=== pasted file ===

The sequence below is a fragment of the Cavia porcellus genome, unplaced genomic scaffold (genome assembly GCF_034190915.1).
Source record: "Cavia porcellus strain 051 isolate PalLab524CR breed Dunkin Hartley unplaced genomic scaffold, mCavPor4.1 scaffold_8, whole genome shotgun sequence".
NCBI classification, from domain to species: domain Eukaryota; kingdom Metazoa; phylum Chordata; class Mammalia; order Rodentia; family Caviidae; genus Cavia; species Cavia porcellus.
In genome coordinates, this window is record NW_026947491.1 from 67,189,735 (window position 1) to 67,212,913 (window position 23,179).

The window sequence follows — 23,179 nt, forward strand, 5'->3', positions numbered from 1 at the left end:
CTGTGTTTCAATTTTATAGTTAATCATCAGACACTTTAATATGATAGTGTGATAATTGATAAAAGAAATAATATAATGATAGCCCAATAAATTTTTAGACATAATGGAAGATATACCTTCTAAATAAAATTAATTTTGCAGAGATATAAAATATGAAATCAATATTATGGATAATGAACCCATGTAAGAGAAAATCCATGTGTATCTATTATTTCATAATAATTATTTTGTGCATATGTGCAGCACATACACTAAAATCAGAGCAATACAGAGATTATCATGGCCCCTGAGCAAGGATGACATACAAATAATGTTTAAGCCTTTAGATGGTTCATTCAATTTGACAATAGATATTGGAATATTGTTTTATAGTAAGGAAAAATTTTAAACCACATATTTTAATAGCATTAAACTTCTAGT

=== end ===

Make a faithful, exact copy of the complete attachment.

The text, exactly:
The sequence below is a fragment of the Cavia porcellus genome, unplaced genomic scaffold (genome assembly GCF_034190915.1).
Source record: "Cavia porcellus strain 051 isolate PalLab524CR breed Dunkin Hartley unplaced genomic scaffold, mCavPor4.1 scaffold_8, whole genome shotgun sequence".
NCBI classification, from domain to species: domain Eukaryota; kingdom Metazoa; phylum Chordata; class Mammalia; order Rodentia; family Caviidae; genus Cavia; species Cavia porcellus.
In genome coordinates, this window is record NW_026947491.1 from 67,189,735 (window position 1) to 67,212,913 (window position 23,179).

The window sequence follows — 23,179 nt, forward strand, 5'->3', positions numbered from 1 at the left end:
CTGTGTTTCAATTTTATAGTTAATCATCAGACACTTTAATATGATAGTGTGATAATTGATAAAAGAAATAATATAATGATAGCCCAATAAATTTTTAGACATAATGGAAGATATACCTTCTAAATAAAATTAATTTTGCAGAGATATAAAATATGAAATCAATATTATGGATAATGAACCCATGTAAGAGAAAATCCATGTGTATCTATTATTTCATAATAATTATTTTGTGCATATGTGCAGCACATACACTAAAATCAGAGCAATACAGAGATTATCATGGCCCCTGAGCAAGGATGACATACAAATAATGTTTAAGCCTTTAGATGGTTCATTCAATTTGACAATAGATATTGGAATATTGTTTTATAGTAAGGAAAAATTTTAAACCACATATTTTAATAGCATTAAACTTCTAGT